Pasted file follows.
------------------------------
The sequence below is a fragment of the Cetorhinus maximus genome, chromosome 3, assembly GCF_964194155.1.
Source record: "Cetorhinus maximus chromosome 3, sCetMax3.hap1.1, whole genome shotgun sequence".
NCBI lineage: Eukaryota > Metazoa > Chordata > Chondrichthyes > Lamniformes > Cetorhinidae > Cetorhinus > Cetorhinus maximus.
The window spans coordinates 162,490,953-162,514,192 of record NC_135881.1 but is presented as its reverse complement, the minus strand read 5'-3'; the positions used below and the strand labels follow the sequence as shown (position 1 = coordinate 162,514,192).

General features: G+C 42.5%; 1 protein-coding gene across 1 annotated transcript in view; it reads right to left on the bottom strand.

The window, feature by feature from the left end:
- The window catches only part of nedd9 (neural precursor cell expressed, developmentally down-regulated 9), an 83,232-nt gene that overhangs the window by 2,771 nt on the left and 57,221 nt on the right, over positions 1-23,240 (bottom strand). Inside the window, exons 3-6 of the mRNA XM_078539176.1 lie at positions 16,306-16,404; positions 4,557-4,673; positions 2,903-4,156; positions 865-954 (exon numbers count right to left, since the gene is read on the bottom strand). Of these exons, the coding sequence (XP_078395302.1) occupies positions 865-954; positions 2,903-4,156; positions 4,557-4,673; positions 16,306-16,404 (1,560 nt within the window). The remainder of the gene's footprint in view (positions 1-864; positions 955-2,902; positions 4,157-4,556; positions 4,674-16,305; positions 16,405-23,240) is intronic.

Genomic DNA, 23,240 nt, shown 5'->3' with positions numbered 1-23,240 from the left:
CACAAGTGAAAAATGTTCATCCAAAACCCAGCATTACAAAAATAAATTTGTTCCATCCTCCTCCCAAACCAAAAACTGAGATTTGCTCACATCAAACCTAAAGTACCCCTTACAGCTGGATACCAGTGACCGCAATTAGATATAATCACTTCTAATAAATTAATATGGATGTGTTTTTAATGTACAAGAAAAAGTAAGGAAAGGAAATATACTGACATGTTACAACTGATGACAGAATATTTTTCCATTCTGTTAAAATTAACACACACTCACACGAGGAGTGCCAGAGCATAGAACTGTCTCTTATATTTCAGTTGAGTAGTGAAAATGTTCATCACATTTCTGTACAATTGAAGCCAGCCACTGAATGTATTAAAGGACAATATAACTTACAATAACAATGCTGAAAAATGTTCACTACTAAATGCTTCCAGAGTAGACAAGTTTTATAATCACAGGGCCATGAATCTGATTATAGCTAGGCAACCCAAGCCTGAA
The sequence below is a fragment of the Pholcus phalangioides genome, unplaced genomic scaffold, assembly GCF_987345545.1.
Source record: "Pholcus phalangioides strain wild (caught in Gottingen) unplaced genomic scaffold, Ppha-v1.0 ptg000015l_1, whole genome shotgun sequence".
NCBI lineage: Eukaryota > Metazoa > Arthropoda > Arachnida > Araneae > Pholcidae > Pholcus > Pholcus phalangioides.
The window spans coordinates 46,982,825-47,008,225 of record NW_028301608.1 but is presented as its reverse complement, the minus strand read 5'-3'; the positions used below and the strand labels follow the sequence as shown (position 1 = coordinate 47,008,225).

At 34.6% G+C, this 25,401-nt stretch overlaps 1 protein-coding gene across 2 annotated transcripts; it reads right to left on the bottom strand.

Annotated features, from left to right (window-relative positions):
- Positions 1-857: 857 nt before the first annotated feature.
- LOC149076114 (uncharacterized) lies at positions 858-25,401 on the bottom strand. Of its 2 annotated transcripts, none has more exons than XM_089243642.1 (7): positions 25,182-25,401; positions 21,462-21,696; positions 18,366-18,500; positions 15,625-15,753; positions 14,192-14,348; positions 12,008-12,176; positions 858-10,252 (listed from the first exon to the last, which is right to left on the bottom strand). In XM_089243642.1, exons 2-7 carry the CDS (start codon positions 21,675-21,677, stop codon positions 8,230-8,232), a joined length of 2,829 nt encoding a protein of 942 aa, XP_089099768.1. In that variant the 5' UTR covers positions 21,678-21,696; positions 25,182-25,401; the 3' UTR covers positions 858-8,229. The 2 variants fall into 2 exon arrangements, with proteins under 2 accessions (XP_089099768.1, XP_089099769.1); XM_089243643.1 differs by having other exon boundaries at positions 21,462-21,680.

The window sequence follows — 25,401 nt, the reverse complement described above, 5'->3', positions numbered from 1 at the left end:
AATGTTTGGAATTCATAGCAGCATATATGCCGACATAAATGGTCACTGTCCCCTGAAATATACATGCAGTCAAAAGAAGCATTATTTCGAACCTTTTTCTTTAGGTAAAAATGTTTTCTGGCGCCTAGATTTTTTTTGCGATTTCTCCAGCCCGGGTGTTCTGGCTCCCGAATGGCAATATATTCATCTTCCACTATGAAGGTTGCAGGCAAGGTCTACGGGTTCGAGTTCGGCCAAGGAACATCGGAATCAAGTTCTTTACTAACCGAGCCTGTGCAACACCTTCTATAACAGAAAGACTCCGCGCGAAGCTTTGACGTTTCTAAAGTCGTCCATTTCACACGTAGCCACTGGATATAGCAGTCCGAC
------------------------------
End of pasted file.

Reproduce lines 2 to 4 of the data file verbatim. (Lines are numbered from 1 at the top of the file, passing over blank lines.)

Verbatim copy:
Source record: "Cetorhinus maximus chromosome 3, sCetMax3.hap1.1, whole genome shotgun sequence".
NCBI lineage: Eukaryota > Metazoa > Chordata > Chondrichthyes > Lamniformes > Cetorhinidae > Cetorhinus > Cetorhinus maximus.
The window spans coordinates 162,490,953-162,514,192 of record NC_135881.1 but is presented as its reverse complement, the minus strand read 5'-3'; the positions used below and the strand labels follow the sequence as shown (position 1 = coordinate 162,514,192).